Once this tradition made its way to Portugal, the country developed its own style of tile painting during the 17th century.
Following the devastation of the 1755 earthquake, there was plenty of opportunities for tile painters to restore damaged homes or decorate new ones, many examples of which can still be seen in the city’s streets today.
Where to see art in Portugal today
There are dozens of wonderful museums scattered across the country where you can learn more about art in Portugal.
Here we’ve noted some of the more substantial collections, but you can find nice collections is more remote and rural locations as well, including the Museu Grão Vasco in Viseu and the Museu de Lamego which houses a wonderful collection of Flemish tapestries (both websites are in Portuguese).
Museu Nacional do Azulejo, Lisbon
For all the azulejos your heart could desire, Lisbon hosts a beautiful tile museum that showcases the history of this craft dating back to the 15th century.
Housed in the monastery of Madre Deus, this unique collection is well worth the time of anyone interested in art in Portugal.
Here you’ll have the chance to discover painted, tin-glazed, ceramic tiles.
Of course, anywhere you are in Portugal, you’ll have plenty of opportunities to appreciate the various tiles, typically seen in churches, palaces, homes, and even railway stations.
The National Tile Museum provides a great overview and thoughtful context, allowing you to explore the colourful, decorative exhibits that chronicle historical and cultural events in Portugal throughout the last several centuries.
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Museu Calouste Gulbenkian, Lisbon
If you only have time to visit one museum in order to expand your appreciation of art in Portugal, you’d be well advised to make it this one.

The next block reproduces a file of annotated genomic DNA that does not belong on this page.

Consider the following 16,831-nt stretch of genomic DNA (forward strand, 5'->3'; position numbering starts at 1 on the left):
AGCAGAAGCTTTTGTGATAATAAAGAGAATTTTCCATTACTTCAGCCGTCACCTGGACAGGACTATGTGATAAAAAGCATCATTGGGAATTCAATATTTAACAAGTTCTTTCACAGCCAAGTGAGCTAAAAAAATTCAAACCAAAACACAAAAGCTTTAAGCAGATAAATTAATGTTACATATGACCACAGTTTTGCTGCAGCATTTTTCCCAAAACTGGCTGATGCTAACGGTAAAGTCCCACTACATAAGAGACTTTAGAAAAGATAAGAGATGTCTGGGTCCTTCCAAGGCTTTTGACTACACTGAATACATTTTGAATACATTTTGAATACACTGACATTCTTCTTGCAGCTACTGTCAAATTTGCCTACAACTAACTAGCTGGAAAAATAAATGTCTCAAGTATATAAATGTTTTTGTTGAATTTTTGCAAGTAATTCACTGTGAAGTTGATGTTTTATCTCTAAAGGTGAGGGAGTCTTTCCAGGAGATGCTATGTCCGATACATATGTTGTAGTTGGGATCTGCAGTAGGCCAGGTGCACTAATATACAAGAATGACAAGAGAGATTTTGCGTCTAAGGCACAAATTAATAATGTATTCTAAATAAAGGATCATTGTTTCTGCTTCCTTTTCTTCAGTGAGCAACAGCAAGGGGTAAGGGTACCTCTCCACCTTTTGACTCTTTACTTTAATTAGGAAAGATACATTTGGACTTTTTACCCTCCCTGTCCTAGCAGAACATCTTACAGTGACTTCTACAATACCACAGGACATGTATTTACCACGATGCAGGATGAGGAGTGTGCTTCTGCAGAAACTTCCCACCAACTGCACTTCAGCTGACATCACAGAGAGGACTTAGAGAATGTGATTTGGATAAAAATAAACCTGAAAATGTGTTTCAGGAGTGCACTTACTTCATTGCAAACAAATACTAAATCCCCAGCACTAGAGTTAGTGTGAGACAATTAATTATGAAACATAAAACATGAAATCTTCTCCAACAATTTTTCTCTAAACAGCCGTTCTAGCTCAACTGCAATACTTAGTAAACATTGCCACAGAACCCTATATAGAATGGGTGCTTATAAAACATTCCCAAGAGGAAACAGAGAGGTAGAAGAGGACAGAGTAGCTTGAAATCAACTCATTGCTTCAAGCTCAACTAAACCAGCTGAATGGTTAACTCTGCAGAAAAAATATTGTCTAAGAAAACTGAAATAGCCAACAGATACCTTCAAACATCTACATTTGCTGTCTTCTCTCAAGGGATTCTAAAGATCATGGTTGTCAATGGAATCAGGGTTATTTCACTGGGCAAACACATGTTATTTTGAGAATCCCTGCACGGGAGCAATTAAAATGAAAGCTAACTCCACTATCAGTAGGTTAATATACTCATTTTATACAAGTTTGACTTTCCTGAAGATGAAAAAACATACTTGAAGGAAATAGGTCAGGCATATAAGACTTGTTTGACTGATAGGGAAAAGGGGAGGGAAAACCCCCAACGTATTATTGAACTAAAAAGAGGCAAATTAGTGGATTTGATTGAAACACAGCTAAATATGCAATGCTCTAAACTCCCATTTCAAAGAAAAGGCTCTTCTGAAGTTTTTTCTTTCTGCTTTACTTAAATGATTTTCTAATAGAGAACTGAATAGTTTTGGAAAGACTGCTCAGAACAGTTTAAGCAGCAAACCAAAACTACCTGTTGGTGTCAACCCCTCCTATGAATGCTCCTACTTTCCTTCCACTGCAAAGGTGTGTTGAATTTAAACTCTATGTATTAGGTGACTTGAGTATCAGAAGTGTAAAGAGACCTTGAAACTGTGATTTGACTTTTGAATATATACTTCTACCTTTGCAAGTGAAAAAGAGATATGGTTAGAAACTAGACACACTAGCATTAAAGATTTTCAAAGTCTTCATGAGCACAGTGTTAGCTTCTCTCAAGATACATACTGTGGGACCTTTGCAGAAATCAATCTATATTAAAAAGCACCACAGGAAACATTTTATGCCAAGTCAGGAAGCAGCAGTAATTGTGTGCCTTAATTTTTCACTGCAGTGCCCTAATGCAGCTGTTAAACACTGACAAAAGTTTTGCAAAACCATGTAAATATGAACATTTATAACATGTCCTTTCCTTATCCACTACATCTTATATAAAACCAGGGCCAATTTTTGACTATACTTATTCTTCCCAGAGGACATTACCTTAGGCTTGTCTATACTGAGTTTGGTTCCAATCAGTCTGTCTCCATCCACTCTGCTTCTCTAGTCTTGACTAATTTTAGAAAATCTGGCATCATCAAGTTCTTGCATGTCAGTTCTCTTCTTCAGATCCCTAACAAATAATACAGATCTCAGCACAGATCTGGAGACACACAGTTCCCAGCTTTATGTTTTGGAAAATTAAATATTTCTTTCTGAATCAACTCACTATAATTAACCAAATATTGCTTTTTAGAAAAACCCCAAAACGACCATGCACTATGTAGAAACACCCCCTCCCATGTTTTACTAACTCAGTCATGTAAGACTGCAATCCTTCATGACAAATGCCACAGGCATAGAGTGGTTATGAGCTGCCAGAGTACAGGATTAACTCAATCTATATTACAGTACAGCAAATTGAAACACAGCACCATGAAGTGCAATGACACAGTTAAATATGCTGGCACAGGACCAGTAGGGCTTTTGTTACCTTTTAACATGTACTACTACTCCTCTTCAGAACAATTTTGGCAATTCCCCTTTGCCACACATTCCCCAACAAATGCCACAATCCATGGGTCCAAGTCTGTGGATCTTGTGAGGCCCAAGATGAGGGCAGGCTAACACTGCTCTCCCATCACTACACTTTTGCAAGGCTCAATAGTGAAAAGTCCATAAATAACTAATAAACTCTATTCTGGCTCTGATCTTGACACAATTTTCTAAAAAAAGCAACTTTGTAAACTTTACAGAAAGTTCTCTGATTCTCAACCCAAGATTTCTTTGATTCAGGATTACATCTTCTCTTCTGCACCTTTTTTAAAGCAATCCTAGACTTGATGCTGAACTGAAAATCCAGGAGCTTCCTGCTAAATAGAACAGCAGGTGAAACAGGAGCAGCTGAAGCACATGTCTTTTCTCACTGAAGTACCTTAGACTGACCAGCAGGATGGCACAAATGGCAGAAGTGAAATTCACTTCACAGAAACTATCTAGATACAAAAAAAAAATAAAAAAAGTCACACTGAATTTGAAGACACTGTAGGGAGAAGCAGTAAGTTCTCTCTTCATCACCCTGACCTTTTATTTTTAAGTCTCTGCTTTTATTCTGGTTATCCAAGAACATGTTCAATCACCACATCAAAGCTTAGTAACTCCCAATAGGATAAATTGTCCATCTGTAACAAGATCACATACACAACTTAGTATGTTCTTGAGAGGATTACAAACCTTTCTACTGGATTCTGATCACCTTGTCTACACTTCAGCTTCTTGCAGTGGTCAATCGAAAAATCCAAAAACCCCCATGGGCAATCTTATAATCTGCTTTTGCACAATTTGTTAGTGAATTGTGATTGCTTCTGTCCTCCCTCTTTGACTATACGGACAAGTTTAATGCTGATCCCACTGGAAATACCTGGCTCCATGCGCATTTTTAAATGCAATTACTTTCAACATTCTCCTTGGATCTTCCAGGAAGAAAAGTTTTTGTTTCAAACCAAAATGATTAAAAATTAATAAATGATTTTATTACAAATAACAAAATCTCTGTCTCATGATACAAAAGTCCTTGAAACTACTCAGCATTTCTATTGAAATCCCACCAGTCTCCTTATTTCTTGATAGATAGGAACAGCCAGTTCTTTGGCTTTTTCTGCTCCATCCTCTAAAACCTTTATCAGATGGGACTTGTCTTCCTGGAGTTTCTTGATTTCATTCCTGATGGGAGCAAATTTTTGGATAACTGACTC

Here you will find an extraordinary range of artworks formed from the private collection of Ottoman-born oil magnate Calouste Gulbenkian (of which only about one-sixth remains on permanent exhibition).
A truly globe-spanning collection, the Calouste Gulbenkian museum houses treasures spanning East and West and including Egyptian relics, Chinese porcelain, Western masterpieces, and everything in between.
You’ll find galleries of paintings, jewellery, furniture, sculptures, in addition to a gorgeous park which surrounds the facilities.
Museu Nacional de Arte Antiga, Lisbon
This impressive collection is considered to be among one of the most important art museums in Europe.
The collection at the Museu Nacional de Arte Antiga spans a period from the 12th to 19th centuries and, in a surprising level of depth, the collection reflects the history, culture and role played by Portugal in the world during those eight centuries.
Museu Nacional de Soares dos Reis, Porto
Another great place to explore art in Portugal is at Porto’s Museu Nacional de Soares dos Reis.
Housed in the stunning Carrancas Palace, the museum showcases everything from archaeological findings to Modernism. Unlike some of the other art institutions featured in this list, the collection here is all about the locals.
You’ll have the chance to see sculptures, paintings, ancient artefacts, and furniture, all from native-born artists.
We’ve made an extensive list of the best museums in Lisbon. Click to find out Top 15 Best Museums in Lisbon.
Between numerous notable artists calling Portugal home and a rich tradition of producing decorative tiles, there are many accessible ways to begin learning about art in Portugal while visiting.
With the two largest cities, Lisbon and Porto, now acting as sophisticated art centres in their own right, there are many opportunities to discover the history of art in Portugal and see first-hand what inspired much of the significant art produced in these lands.